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My Spy

Two out of four stars

Rated: PG-13 for action/violence and language.

Where: Amazon Prime

The "big man, little kid" comedy genre is a time-honored tradition and a required rite of passage for any professional wrestler making their way into mainstream Hollywood roles. Now Dave Bautista has "My Spy," coming to Amazon Prime Video after its theatrical release became one of the first pandemic victims.

Bautista plays JJ, a former special ops Army Ranger superstar, current terrible CIA spook. He's excellent at shooting and blowing things up, terrible at reading people. After a fumbled mission, boss Ken Jeong demotes him to a boring surveillance gig with tech-nerd Bobbi (Kristen Schaal). They set up in an apartment building, bugging the new home of the sister-in-law and niece of the big bad guy, who has nuclear weapon plans, or something. It's a tortured setup to get brawny tough guy JJ to cross paths with the precocious Sophie.

Their unlikely relationship is where the film finds its moments of resonance, though they are few and far between. New kid in school Sophie (Chloe Coleman) has lost her dad and just wants to fit in. The two need something from each other, even if it is predicated on the blackmail that Sophie uses to turn JJ into a father figure, or at least a special friend.

But anything that touches on trauma is papered over with well-worn comic bits, like Bautista awkwardly dancing to Cardi B, or receiving a makeover from the gay couple next door. Jeong and Schaal are quite funny in the limited time they're given, but one can't help but think the story would have worked so much better as a drama, or some kind of "Man on Fire" actioner. Hopefully a director can figure out what best to do with Bautista as a leading man.

Katie Walsh, Tribune News Service

Eurovision Song Contest: 

The Story of Fire Saga

Two out of four stars

Rated: PG-13 for sexual material, comic violence and language.

Where: Netflix

As Will Ferrell movies go, "Eurovision Song Contest: The Story of Fire Saga" ranks somewhere in that vast, gray, paunchy middle area, perhaps wedged just above the waistband of "Zoolander 2" but just below the belly button of "Kicking and Screaming." If the movie, about an inept Icelandic music duo with dreams of winning the annual Eurovision Song Contest, fails to achieve the inspired lunacy of an "Anchorman," it is nevertheless nowhere near as bad as, say, "Holmes and Watson."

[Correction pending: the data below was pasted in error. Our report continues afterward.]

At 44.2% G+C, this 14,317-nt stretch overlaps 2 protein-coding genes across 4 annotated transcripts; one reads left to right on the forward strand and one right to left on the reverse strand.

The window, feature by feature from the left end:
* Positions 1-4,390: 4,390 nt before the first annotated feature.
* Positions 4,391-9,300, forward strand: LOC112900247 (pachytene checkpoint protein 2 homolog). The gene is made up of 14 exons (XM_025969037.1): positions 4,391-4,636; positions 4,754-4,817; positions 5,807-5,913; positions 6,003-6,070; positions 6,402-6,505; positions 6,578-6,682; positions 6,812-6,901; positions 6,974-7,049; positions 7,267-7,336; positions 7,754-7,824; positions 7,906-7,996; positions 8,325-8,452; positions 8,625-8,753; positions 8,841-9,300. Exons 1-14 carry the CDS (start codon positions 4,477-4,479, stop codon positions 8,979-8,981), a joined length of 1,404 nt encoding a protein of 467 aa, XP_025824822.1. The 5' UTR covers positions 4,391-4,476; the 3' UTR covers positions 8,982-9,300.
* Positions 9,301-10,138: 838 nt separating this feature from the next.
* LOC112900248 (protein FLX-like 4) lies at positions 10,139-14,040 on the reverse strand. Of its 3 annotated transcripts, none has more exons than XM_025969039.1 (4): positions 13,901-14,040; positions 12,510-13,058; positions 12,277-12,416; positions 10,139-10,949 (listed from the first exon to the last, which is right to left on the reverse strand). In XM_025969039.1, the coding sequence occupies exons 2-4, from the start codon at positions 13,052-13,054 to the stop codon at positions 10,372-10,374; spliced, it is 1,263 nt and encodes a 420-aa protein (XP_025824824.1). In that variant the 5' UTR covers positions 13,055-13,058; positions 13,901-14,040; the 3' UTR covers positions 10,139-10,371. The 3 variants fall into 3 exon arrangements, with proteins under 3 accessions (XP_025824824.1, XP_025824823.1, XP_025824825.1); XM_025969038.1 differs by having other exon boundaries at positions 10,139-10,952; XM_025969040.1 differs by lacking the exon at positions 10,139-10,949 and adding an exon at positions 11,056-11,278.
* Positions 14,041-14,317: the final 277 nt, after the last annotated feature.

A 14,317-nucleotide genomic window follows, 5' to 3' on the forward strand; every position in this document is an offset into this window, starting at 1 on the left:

And maybe that's all we need, in this summer of covid-19, when even an unexceptional Will Ferrell comedy is better than none at all.

Ferrell plays Lars, a singer whose childhood dream has been to make it to Eurovision, an international singing competition that, since 1956, has brought European countries together in song (along with, since 1973, Israel, followed by Australia in 2013). With its chief claims to fame being the 1974 win by ABBA, and Celine Dion's win in 1988, it is mostly known for its propensity for synth-heavy power ballads by preening performers you've never heard of. (The over-the-top silliness of the acts is something the film embraces only halfheartedly, yet it provides most of the film's gentle chuckles.)

It is in 1974 that "Eurovision" opens, with the Swedish band ABBA's "Waterloo" playing on a TV in Husavik, Iceland, inspiring a young Lars to dreams of pop stardom. Fast forward to the present day, with Lars, sporting a mane of Fabio-esque hair, rehearsing with his platonic singing partner Sigrit (Rachel McAdams), who, predictably, has always loved him.

Their unrequited romance is a necessary throughline - without it this might be a "Saturday Night Live" sketch - but it provides more padding than genuine pleasure. A subplot involves the estrangement between Lars and his emotionally withholding father (Pierce Brosnan), who calls his son an "idiot."

The jokes, such as they are, have more to do with the cheesiness of Lars and Sigrit's act, known as Fire Saga, and their almost miraculous path from Husavik to Edinburgh, Scotland, where the Eurovision contest is being held. There, through a fluke involving a boat explosion that kills every other Icelandic contender for the Eurovision slot, Lars and Sigrit find themselves competing in the semifinals against singers much, much more talented than they are (if no less bombastic).

These include Dan Stevens's Alexander Lemtov, a Russian basso-profundo sleazeball with blue eyes only for Sigrit. Singer Demi Lovato makes a brief cameo as an Icelandic pop star killed in the boat explosion, but her appearances are mostly as a bloodied, armless ghost.

Speaking of wasted opportunity, there's plenty of fodder here to make fun of Eurovision, but it's hampered by the fact that many Americans don't really know anything about the contest, and the jokes, if there were more of them, would probably fly over our heads. In any case, neither the film's writers, Ferrell and "Saturday Night Live" veteran Andrew Steele, nor its director, David Dobkin ("Wedding Crashers"), seem especially interested in making a "Spinal Tap"-style parody. At heart, "Eurovison" seems content to be more dumb rom-com than sharp music satire.

Surely there are worse ways to spend time than with Ferrell, in metallic silver eye makeup and a Viking helmet, singing something called "Volcano Man." But as over-the-top as that sounds, I can't help feeling that there isn't nearly enough of it, and that the actor just isn't trying very hard.

Michael O'Sullivan, Washington Post